Reform Jersey
Reform Jersey

Since Reform Jersey launched the concept of our New Deal for Jersey I have heard various comments from its opponents questioning the cost of our plans. Some people like to refer to Reformanomics, or ‘socialists throwing money around and increasing taxes to pay for it’. I have been quite disappointed (but not surprised) that opponents haven’t entered into a more robust discussion around the concepts and principles that the New Deal is founded upon. This is a pivotal time, and it is crucial that we have well informed debate about these things that isn’t reduced to the character limit of a Tweet.

Economic recovery cannot be seen through a narrow lens that just focuses on keeping businesses afloat.  This is shortsighted.  Economics is a social science. How we distribute, or protect, our wealth has a profound effect on the whole of society, and our environment.  This is why Reform Jersey has asked the Government to take a principles based approach, with clear intended outcomes, when it lays out its plans for recovery. 

We have proposed a set of principles that are central to our values as a party, and align with our manifesto.  So far, no other politician (or group of politicians) has laid out their own guiding principles upon which economic recovery should be based.  

If you are one of the people that are challenging the cost of signing up to these principles, I ask you what would be the cost of not doing so?  What are the alternatives?  The Government has made a commitment to investing in recovery, there will be cost no matter what options are pursued. We need to be clear about what we want to achieve from the investment.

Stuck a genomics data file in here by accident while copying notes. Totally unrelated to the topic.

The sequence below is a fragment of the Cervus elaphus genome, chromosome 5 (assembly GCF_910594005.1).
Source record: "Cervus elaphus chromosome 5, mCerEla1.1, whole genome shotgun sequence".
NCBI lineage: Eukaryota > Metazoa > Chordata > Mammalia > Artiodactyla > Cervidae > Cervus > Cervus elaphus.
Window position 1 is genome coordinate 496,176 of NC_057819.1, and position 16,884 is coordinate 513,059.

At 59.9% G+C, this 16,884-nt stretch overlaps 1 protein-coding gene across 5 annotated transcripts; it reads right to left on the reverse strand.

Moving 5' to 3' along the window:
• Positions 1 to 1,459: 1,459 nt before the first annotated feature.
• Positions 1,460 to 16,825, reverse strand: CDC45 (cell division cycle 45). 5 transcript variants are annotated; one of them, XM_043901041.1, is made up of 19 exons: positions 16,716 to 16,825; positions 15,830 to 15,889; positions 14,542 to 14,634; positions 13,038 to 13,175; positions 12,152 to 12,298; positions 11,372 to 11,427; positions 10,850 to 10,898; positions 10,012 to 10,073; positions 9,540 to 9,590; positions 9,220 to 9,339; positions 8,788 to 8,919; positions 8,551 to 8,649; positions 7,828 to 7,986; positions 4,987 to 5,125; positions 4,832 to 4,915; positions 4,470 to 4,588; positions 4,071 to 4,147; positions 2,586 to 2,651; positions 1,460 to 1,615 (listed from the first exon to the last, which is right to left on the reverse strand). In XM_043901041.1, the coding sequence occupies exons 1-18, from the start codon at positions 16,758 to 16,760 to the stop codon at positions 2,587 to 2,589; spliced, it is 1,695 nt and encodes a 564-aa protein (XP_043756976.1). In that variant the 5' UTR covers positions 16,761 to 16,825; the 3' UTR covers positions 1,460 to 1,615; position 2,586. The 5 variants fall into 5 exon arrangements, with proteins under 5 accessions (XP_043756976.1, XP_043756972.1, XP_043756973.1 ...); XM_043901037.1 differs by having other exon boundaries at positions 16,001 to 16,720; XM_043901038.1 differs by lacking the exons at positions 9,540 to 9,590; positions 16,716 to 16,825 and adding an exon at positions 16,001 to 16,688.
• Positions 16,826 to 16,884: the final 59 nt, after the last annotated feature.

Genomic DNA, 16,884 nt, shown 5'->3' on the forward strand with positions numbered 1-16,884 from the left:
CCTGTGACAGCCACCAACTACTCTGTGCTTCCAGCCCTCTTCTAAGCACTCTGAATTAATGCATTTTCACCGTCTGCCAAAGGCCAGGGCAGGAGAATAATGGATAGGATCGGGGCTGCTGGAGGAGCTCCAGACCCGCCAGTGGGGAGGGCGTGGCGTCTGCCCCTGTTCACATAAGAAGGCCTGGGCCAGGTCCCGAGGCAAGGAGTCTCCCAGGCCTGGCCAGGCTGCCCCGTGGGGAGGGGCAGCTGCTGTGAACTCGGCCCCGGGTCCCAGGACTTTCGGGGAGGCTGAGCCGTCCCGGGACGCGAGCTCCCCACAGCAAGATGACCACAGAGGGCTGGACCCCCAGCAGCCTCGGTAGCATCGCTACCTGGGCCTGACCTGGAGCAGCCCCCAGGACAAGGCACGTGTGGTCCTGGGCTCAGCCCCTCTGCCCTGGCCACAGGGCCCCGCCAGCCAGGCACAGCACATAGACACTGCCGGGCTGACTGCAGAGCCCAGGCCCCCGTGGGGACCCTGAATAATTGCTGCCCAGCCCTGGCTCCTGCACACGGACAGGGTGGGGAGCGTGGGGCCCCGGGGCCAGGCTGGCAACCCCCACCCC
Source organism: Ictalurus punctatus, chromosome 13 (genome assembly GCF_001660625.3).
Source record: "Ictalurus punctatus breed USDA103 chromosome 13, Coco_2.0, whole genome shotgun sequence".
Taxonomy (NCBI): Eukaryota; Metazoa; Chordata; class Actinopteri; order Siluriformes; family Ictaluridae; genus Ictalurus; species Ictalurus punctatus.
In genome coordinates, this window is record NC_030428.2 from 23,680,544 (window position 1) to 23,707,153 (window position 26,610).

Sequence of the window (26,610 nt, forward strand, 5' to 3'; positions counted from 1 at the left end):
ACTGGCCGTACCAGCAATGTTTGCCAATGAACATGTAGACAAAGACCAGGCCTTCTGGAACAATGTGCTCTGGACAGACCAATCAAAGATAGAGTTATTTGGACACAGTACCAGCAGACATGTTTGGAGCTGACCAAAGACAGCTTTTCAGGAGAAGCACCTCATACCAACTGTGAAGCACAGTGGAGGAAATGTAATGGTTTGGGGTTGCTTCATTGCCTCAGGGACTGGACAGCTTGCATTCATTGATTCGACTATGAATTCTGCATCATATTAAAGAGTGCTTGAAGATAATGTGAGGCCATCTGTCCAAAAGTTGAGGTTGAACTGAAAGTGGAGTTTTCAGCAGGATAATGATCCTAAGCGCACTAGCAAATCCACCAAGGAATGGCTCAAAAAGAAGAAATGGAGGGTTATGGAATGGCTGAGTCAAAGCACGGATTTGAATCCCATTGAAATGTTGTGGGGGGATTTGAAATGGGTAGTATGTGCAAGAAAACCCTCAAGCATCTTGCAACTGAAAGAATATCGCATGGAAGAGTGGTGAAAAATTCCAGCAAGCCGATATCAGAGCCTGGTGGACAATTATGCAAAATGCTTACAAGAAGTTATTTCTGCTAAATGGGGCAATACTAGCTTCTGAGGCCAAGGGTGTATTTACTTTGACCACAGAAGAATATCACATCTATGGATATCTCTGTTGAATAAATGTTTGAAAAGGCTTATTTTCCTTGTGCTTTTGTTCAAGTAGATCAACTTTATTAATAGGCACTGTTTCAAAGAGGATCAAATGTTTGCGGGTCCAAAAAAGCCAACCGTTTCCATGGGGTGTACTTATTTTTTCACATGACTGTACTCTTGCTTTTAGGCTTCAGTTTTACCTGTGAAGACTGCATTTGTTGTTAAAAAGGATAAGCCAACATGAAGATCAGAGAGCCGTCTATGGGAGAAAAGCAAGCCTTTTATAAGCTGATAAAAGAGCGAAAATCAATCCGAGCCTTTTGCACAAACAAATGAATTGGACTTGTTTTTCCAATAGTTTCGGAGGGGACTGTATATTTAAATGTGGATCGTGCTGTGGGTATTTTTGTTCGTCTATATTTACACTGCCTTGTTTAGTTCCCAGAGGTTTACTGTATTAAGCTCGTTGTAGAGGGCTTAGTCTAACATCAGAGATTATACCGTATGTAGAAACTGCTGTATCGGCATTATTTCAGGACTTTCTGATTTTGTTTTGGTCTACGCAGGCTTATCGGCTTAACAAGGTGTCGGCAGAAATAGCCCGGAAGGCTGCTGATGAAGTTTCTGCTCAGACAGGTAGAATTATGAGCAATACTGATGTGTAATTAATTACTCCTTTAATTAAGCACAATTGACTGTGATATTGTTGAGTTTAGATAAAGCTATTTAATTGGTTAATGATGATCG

As a reminder the principles of the New Deal approach are:

  • The government should be on the side of the people, not vested interests,

  • The value we give to work should be based on its social impact, not just its financial worth,

  • Healthcare must be free at the point of need,

  • No vulnerable person shall be left behind, 

  • Public services are best provided directly by the public sector,

  • Government intervention in the economy is positive action to provide a stabilising effect and to achieve our strategic objectives,

  • Taxes should be progressive, and

  • Our environment must not be sacrificed for short term economic gain for investors

Reform Jersey also gets accused of being anti-business.  Again, we need to have a more robust conversation around this.  I would hope that all business leaders want for themselves and their employees to have a decent standard of living, not be suffering from financial or emotional stress, and have access to the health, education, and social services that they need.  We should all be striving to ensure that everyone is able to receive a living wage, and any government support for business should be built on the premise that in return employees will receive fair pay and conditions.  Support for business also needs to be targeted in a way that provides amenity for Islanders, enhances our community, takes care of our environment, and future proofs jobs.  

I hope that the Government, and other States Members, enter into a more public dialogue about how plans for recovery are being formed, and what the key drivers for economic policy are.  That dialogue needs to be happening now, and not in a last minute debate within the States Assembly.